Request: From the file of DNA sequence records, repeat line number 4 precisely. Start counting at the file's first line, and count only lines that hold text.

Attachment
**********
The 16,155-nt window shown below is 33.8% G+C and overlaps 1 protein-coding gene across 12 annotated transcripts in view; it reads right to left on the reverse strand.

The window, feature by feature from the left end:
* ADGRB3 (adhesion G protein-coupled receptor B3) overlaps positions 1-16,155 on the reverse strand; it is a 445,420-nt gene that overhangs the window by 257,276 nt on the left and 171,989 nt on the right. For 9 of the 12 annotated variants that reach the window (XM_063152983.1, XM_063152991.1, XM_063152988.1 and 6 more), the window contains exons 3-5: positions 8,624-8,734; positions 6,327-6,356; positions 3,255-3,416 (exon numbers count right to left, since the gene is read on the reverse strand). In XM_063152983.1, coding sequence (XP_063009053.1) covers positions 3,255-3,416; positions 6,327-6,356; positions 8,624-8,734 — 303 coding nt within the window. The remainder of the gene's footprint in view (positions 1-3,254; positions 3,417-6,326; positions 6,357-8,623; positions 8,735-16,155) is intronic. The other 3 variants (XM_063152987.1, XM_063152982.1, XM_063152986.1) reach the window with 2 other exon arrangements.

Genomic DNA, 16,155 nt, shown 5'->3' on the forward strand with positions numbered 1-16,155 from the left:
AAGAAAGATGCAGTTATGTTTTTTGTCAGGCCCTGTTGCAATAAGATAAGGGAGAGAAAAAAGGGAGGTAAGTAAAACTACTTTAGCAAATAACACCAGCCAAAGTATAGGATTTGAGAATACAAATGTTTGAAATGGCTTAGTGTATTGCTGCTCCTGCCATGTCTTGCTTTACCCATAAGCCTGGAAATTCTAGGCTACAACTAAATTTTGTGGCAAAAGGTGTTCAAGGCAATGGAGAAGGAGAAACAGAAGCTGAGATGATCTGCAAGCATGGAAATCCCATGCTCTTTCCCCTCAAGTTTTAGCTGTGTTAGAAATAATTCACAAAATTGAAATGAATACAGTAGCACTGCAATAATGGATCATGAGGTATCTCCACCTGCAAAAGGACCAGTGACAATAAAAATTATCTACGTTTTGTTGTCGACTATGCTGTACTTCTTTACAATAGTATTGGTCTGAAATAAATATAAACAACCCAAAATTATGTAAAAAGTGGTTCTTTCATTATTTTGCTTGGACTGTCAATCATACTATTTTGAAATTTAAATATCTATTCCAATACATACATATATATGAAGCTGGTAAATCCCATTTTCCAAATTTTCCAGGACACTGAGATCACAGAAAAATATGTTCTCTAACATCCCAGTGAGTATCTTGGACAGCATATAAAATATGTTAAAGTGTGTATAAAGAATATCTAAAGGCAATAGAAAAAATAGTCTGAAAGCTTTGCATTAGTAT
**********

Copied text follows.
Genomic DNA, 16,155 nt, shown 5'->3' on the forward strand with positions numbered 1-16,155 from the left: